The most recent spacecraft telemetry was acquired on May 18th from the Deep Space Network tracking complex at Madrid, Spain. The Cassini spacecraft is in an excellent state of health and all subsystems are operating normally. Information on the present position and speed of the Cassini spacecraft may be found on the "Present Position" page at http://saturn.jpl.nasa.gov/mission/presentposition/.

Wednesday, May 12 (DOY 132)

Final science observations in S59 included Cassini Plasma Spectrometer magnetospheric observations and solar wind auroral observations. The solar wind is a stream of particles emitted from the Sun which interact with the magnetosphere of Saturn to produce aurora. Imaging Science (ISS) took images of Iapetus. The Composite Infrared Spectrometer (CIRS) performed Saturn atmospheric composition measurements and a scattered light calibration. This calibration measured the amount of possible degradation of the primary mirror of the instrument after years of operation. The Visual and Infrared Mapping Spectrometer (VIMS) took data for a mosaic covering an entire hemisphere of Saturn. Centered on the equator, this 3 x 3 global dynamics mosaic will allow scientists to measure the global atmospheric changes that take place during one Saturn rotation. Scanning across Saturn, the Ultraviolet Imaging Spectrograph (UVIS) obtained ultraviolet spectral images which will help scientists understand Saturn's atmosphere.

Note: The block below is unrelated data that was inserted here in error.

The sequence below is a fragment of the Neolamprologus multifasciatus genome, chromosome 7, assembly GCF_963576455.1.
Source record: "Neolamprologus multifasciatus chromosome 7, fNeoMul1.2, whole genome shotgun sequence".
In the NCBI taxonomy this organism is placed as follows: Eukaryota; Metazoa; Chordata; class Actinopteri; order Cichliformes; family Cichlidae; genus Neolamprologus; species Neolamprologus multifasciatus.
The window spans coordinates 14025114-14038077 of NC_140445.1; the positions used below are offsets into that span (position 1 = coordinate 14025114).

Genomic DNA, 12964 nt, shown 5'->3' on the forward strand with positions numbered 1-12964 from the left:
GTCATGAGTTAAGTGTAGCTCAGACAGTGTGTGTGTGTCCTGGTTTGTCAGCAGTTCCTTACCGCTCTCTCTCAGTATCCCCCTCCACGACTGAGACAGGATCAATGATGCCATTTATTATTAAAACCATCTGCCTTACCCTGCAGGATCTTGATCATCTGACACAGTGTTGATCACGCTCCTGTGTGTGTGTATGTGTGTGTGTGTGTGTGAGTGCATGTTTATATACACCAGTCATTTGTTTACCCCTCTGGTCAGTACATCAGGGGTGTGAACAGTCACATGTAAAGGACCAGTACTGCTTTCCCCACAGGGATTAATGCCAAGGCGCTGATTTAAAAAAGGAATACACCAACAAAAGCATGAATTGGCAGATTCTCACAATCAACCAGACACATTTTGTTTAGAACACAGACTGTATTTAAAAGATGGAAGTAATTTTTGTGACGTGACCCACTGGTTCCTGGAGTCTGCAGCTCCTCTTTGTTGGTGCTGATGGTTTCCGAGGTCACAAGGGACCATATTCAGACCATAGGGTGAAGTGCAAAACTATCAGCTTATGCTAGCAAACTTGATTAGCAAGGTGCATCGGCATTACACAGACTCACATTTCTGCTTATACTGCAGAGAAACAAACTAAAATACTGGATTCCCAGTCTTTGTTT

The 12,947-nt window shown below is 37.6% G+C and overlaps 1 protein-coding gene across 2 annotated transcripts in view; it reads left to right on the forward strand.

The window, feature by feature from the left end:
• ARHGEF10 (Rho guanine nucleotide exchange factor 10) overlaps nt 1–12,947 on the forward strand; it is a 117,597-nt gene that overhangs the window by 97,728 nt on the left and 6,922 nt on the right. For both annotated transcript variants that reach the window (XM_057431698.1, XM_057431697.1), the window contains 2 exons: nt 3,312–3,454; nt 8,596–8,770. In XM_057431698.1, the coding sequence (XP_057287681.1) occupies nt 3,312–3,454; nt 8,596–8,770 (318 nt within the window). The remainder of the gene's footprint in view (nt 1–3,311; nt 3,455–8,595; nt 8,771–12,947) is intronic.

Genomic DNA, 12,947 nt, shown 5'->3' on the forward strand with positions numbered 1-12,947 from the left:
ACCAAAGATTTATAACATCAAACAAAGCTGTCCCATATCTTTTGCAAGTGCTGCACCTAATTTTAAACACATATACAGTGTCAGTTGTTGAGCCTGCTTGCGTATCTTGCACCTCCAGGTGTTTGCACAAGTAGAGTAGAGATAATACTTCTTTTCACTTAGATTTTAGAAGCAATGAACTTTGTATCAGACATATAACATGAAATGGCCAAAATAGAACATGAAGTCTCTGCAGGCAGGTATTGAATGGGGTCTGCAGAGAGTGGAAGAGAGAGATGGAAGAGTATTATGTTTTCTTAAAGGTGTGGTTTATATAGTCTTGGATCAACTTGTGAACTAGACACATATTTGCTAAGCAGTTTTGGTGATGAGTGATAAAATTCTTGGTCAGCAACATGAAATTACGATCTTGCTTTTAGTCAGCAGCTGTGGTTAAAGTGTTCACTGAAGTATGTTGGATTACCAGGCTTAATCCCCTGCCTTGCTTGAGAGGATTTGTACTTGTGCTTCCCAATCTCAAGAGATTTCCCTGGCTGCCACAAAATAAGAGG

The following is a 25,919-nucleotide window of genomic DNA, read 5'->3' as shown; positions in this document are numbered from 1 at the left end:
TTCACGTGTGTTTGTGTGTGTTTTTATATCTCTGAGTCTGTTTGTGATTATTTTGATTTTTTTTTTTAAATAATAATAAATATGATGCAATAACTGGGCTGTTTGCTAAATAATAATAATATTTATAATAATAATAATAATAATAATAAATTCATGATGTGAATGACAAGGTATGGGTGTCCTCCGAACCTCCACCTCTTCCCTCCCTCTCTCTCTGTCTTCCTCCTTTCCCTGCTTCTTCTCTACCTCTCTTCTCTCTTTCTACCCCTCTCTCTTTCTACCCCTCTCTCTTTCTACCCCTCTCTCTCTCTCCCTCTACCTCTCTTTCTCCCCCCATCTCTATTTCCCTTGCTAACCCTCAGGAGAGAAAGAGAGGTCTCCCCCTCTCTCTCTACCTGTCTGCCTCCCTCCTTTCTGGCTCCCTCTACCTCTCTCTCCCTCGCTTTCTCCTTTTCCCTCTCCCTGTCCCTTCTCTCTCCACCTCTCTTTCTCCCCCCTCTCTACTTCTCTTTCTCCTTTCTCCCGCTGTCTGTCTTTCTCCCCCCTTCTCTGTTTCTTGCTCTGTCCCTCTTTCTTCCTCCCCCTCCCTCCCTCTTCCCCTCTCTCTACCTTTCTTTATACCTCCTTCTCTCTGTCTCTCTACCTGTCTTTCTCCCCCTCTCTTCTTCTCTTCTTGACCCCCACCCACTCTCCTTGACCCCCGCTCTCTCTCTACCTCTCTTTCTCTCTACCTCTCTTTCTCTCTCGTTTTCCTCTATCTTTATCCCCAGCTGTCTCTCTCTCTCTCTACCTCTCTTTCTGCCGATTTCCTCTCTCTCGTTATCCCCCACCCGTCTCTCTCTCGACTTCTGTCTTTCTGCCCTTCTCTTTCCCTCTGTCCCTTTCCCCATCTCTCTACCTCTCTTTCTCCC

Thursday, May 13 (DOY 133)

Uplink Operations and the Spacecraft Office uplinked the S60 background sequence today along with an end of sequence bias for S59, and an AACS memory readout to dump selected sections of AACS restart data from CDS XBA memory that would be used in the event of an AACS restart.

Friday, May 14 (DOY 134)

AACS Periodic Engineering Maintenance was performed today along with an exercise of the backup reaction wheel performed while under reaction wheel control.

Thanks to a very accurate orbit determination solution and the accurate execution of Orbit Trim Maneuver (OTM) 246, the double flyby of Enceladus and Titan does not require a trajectory correction from either a science or delta V perspective. As a result, OTM-247, the Titan 68 approach maneuver due to execute tomorrow, has been cancelled.

Monday, May 17 (DOY 137)

JPL's Open House on May 15 and 16 was once again a very successful event.

More than 36,000 members of the public came through the Laboratory's gates over the weekend, providing them with an opportunity to learn about Cassini and all of JPL's other programs in space exploration and research. Another 14,400 experienced the Open House virtually by Internet-delivered video.